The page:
The Spaces Between Your Fingers

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I interviewed Sylvia(my mother).  She has shoulder length blond hair, blue eyes, and is about 5’4”. We were sitting in a booth having lunch and doing the interview. This is a memory from the time in her life when she was most scared. It is important to her because while scary it gave her many of the happiest moments of her life.

There is immense pain on her face, and a nervous air in the room. It is July 1999, in the Lehigh Valley Health Network ER in Eastern Pennsylvania. Sylvia Boyd is giving birth to her first son, Austin, and it is taking much longer than expected. She is both fighting against the most intense pain she has ever felt and the rising dread that something is wrong. In the corner Brad Boyd, a daunting six-foot seven man with dark brown hair stands, hating the feeling of helplessness that is all but foreign to him. The doctor and his aids are exhausting the last of their techniques for the normal and usually uneventful process. As the second hour of delivery approaches, the doctors use the last tool they have before resorting to C-section, vacuum-assisted delivery. They place the cup of the vacuum extractor on Austin’s head and use it to try and slowly draw him out, with the assistance of Sylvia’s pushing.

            Finally, the head is all the way out, but Austin’s face is completely blue. For a moment everyone in the room silently panics. Sylvia is terrified. She begins physically shaking as panic sets in. The doctors are the first to regain their composure. They start by trying to calm Sylvia to a level that she can finish the birth. They somewhat succeed and turn their full attention to the baby. As quickly as possible without injuring any involved parties, they cut the umbilical cord that is wrapped around Austin’s neck. Then they finish the delivery with a haste that is one degree off being reckless, and whisk Austin off the nursery to ensure his survival. For the next hour both of his parents try to calm down. Both are physically and emotionally exhausted given that it is past midnight. They wait, hoping and praying that the baby makes it out of the ordeal unscathed. The time seems to be slowing, deriving sadistic pleasure from every tense moment.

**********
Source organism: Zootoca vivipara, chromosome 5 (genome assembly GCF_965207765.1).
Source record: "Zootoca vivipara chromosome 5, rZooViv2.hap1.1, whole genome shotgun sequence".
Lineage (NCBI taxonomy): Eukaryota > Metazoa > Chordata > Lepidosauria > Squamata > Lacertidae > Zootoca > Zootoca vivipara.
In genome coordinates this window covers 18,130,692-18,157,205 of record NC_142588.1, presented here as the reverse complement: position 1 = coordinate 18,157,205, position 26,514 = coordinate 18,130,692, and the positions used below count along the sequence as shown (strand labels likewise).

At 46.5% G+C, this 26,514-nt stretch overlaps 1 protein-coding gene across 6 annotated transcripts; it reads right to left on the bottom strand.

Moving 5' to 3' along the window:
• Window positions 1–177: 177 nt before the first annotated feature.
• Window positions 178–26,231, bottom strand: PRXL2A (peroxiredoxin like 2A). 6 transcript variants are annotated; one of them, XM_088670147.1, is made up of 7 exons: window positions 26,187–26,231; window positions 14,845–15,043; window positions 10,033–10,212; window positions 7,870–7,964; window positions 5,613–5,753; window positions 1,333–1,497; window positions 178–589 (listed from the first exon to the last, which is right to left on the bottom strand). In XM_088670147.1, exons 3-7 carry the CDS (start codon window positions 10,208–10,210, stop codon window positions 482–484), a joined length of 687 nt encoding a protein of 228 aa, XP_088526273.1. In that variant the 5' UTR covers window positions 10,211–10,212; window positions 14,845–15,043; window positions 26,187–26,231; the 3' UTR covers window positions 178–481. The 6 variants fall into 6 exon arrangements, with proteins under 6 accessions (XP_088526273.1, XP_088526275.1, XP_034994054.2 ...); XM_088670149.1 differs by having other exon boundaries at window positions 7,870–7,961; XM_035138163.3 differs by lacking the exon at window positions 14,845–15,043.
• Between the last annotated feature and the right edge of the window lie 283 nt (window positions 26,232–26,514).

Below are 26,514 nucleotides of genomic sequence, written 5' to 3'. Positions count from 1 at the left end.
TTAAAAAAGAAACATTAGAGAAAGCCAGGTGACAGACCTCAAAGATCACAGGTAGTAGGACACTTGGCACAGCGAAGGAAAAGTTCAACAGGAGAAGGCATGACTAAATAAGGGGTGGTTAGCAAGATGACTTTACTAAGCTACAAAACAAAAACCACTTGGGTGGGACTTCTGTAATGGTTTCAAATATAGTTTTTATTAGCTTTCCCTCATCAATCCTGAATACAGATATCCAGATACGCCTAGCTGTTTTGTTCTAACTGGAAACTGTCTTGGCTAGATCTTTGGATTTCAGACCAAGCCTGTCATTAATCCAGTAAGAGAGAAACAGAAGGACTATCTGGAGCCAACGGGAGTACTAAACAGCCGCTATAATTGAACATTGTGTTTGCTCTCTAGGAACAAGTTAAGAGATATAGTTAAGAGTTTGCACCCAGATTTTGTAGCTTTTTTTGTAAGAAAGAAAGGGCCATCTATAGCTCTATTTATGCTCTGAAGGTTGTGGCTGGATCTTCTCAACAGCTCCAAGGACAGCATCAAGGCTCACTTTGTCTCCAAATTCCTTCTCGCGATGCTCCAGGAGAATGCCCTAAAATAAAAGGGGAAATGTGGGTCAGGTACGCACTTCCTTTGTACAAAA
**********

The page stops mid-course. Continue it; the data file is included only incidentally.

The doctor returns. Without meaning to he pauses for a moment, almost as if to bring the tension in the room to a head. He tells the new parents that the baby is alive and doing well, and after a few more tests his health will be ensured. They both physically brighten as their greatest fears are dispelled. They share an embrace that is long overdue.

            The rest of the night and morning are awash with feelings of happiness, accomplishment, and responsibility. As Austin’s condition continuously improves, his parents are eventually allowed to hold him. The feeling his mother gets from this is both the same as everyone describes it and completely different all at once. After Austin is put back in the nursery, so his condition can be monitored, the adrenaline high of the last few hours subsides, and Sylvia can finally rest. The next day she takes the boy home and begins the arduous but rewarding process of raising him.

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I interviewed Sylvia(my mother). She has shoulder length blond hair, blue eyes, and is about 5’4”. We were sitting in a booth having lunch and doing the interview. This is a memory from the time in her life when she was most scared. It is important to her because while scary it gave her many of the happiest moments of her life.

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Recorded by Austin Boyd on December 6, 2018
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